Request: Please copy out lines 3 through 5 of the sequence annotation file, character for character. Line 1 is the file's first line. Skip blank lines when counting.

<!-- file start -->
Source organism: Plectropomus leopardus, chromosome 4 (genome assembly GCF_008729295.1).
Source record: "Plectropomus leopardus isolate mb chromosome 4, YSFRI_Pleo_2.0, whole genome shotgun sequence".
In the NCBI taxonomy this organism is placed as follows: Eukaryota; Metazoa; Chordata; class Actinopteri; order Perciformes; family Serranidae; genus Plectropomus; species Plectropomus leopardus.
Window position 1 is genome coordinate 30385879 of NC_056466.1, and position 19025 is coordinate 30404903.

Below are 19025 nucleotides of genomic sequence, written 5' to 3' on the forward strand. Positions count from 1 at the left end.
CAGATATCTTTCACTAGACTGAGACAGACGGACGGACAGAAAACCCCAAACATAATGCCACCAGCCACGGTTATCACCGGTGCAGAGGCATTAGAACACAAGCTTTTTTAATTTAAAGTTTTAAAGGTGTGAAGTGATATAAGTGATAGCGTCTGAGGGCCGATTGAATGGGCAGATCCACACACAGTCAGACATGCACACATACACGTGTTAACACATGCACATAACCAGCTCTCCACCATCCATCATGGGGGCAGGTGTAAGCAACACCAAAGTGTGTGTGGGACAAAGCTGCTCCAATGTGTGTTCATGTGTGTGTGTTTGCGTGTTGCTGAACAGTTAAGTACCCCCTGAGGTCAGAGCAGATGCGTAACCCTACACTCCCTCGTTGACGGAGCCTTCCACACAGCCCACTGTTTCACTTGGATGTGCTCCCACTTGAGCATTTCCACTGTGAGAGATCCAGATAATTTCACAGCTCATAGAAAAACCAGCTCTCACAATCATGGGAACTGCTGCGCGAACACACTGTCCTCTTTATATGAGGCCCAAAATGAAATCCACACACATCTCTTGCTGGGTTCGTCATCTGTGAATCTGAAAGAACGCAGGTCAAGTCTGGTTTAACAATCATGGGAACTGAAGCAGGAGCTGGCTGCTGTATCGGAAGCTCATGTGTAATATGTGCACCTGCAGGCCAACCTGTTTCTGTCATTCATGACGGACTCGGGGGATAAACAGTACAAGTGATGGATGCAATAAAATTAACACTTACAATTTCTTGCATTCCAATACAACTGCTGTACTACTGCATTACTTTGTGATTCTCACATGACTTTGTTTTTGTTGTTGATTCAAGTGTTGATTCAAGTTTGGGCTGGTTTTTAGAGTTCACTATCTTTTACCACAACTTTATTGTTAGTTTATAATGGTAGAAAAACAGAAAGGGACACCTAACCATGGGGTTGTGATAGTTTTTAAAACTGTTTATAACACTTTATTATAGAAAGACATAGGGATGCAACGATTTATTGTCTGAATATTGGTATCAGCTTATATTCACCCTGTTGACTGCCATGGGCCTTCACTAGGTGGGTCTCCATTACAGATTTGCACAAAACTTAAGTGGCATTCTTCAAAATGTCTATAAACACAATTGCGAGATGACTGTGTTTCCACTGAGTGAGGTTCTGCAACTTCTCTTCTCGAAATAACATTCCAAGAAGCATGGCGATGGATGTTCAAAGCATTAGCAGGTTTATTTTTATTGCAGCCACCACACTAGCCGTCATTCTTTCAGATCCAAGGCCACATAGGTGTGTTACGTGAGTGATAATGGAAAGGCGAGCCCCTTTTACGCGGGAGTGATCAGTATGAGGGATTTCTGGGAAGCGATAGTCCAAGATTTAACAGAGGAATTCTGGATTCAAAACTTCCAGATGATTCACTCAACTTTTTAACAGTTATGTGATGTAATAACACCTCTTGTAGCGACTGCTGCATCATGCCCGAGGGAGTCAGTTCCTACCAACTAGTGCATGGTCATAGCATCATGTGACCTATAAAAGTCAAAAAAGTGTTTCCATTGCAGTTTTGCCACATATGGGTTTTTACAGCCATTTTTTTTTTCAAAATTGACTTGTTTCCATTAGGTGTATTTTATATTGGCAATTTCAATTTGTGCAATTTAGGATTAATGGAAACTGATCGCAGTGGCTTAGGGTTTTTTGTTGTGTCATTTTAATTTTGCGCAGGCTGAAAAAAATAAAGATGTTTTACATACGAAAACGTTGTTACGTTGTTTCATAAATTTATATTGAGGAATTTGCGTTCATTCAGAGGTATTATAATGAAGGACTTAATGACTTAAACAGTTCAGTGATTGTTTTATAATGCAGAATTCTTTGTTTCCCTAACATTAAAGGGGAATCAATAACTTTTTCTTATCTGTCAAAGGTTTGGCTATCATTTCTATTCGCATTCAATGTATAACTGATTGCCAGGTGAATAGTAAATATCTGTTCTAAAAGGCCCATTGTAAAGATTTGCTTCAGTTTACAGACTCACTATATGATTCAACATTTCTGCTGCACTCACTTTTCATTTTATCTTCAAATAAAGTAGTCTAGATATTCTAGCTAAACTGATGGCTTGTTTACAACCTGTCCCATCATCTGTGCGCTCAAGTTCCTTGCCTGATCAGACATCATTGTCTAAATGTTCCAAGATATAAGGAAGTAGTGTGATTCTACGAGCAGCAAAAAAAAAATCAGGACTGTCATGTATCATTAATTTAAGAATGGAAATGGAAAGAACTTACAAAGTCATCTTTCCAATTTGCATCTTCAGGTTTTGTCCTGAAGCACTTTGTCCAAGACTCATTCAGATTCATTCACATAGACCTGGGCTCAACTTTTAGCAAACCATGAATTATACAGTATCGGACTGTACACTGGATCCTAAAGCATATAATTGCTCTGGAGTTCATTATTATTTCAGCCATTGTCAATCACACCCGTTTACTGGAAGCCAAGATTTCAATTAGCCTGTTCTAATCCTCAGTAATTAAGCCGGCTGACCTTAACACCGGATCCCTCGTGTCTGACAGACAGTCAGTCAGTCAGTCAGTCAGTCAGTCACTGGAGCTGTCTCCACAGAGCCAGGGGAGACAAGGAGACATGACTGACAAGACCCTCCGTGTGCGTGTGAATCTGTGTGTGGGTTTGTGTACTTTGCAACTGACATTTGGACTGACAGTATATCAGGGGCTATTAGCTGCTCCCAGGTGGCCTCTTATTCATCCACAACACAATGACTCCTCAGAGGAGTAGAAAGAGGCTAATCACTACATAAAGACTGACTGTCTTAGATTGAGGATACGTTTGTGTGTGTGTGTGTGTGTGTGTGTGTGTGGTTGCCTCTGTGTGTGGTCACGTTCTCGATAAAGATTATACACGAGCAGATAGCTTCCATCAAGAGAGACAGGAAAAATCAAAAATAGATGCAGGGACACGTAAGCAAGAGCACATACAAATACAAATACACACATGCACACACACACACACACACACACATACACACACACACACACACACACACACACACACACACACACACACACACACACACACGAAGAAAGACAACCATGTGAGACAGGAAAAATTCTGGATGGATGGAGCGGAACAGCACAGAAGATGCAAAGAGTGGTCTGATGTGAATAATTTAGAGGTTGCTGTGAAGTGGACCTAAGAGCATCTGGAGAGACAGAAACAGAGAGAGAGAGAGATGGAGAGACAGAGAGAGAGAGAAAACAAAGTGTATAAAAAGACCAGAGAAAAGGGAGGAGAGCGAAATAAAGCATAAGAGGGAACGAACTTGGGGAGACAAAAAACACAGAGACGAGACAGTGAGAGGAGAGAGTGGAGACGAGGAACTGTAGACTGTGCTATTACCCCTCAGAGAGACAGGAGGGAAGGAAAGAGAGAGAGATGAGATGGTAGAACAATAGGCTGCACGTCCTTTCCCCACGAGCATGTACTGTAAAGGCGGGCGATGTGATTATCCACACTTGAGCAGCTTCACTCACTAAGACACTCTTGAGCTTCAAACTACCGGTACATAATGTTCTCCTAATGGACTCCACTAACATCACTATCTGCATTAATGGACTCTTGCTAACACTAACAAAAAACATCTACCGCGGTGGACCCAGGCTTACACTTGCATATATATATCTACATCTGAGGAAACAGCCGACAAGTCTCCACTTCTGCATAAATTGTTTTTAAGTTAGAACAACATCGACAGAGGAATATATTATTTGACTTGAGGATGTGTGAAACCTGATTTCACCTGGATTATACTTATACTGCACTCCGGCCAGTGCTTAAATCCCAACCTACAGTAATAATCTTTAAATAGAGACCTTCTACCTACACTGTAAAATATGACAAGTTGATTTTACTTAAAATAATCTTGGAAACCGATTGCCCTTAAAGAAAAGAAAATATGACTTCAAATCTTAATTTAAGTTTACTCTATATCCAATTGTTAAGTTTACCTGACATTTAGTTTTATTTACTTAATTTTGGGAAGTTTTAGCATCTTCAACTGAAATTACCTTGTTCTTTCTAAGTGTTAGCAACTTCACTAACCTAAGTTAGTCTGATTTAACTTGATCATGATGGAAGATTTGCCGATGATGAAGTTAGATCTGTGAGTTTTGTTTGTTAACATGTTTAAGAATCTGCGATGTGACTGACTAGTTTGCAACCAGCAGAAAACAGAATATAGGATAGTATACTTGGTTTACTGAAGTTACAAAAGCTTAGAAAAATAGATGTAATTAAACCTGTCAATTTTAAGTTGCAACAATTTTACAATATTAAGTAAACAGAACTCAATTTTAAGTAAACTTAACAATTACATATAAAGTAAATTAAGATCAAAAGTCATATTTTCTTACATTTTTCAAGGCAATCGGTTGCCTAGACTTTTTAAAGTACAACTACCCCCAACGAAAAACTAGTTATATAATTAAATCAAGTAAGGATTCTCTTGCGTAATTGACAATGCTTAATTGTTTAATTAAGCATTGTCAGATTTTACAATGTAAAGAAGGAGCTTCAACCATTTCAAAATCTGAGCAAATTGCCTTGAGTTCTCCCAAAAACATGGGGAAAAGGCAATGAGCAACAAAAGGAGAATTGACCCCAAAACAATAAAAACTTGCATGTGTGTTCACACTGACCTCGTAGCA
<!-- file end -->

In the NCBI taxonomy this organism is placed as follows: Eukaryota; Metazoa; Chordata; class Actinopteri; order Perciformes; family Serranidae; genus Plectropomus; species Plectropomus leopardus.
Window position 1 is genome coordinate 30385879 of NC_056466.1, and position 19025 is coordinate 30404903.

Below are 19025 nucleotides of genomic sequence, written 5' to 3' on the forward strand. Positions count from 1 at the left end.